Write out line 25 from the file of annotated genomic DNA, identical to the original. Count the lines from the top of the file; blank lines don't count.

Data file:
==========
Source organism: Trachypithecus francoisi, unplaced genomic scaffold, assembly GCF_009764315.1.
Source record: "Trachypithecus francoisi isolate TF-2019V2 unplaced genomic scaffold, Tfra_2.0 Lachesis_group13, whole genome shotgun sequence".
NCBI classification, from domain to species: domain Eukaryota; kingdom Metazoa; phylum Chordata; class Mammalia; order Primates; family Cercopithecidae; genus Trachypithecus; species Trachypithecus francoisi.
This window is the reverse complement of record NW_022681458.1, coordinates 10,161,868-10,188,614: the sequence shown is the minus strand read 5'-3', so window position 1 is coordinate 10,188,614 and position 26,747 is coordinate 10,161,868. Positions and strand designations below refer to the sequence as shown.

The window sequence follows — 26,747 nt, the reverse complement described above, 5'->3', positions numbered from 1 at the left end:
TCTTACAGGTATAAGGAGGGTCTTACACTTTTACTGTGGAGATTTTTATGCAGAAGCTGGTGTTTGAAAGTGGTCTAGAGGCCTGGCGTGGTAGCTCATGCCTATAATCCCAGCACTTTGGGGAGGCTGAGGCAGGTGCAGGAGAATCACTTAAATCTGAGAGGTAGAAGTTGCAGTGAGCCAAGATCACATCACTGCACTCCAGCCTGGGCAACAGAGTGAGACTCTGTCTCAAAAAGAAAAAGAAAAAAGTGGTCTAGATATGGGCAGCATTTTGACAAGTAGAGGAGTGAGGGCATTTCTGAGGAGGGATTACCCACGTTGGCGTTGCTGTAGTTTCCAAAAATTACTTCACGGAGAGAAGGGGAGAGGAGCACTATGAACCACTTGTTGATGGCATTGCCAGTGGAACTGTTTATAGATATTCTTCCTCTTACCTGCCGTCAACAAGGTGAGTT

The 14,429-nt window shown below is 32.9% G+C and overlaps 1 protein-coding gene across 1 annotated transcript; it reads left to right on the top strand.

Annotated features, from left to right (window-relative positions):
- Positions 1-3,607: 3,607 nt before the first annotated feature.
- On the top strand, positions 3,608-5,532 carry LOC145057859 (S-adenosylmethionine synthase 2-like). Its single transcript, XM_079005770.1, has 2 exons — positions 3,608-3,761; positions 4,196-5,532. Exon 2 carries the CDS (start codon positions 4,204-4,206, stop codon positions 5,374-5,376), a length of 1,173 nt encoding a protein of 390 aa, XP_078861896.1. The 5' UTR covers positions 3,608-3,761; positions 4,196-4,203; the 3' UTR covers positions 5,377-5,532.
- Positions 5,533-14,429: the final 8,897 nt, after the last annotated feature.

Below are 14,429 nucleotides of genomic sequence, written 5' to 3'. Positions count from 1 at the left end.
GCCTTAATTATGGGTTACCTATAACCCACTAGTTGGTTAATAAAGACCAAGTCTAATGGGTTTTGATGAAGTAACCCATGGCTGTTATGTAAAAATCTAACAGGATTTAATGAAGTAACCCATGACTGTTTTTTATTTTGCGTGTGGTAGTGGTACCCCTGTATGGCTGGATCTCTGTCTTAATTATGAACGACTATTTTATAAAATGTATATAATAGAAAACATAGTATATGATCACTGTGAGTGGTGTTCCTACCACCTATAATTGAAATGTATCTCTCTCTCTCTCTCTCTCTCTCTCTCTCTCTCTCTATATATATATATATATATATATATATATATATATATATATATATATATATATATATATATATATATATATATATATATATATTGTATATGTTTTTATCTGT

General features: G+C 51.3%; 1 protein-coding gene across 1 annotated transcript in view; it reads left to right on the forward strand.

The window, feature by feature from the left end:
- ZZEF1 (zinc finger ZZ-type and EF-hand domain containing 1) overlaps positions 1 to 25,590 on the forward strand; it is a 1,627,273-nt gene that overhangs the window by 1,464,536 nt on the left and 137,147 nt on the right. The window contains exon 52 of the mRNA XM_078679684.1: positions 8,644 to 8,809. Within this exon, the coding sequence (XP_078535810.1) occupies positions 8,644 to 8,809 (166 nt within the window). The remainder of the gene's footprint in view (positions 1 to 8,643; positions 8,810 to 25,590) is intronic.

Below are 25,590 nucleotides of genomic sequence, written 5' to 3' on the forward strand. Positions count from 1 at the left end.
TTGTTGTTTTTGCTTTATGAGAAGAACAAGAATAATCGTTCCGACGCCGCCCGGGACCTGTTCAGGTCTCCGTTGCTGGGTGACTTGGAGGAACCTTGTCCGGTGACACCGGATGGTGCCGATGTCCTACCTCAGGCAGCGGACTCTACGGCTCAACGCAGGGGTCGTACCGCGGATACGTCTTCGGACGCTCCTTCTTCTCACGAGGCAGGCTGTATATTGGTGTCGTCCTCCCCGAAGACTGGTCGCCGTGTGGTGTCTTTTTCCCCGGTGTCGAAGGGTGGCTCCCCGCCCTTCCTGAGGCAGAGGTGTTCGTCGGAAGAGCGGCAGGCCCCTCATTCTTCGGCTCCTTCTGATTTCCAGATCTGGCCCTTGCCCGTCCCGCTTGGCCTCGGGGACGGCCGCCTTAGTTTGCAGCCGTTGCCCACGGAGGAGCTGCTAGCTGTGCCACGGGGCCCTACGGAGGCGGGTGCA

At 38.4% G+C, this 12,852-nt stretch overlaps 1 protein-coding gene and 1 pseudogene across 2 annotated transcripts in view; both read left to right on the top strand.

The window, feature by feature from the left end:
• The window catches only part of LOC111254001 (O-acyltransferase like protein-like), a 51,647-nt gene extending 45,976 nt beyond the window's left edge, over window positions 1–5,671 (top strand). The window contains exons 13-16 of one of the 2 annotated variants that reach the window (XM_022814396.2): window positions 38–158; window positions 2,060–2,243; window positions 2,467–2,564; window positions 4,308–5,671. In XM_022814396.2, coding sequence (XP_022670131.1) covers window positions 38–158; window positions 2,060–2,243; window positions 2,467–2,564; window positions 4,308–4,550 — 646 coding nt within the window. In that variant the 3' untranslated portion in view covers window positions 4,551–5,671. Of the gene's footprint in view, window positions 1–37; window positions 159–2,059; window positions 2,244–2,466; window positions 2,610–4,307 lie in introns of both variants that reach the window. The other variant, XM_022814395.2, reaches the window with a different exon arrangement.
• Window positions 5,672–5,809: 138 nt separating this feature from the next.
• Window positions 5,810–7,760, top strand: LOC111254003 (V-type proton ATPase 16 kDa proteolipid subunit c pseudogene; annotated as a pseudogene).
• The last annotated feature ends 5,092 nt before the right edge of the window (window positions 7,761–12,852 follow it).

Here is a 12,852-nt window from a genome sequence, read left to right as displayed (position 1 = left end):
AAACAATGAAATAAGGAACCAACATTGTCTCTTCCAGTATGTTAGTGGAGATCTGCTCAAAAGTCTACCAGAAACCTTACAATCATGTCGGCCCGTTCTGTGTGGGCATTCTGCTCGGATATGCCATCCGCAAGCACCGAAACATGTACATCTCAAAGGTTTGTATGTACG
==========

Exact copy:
Here is a 12,852-nt window from a genome sequence, read left to right as displayed (position 1 = left end):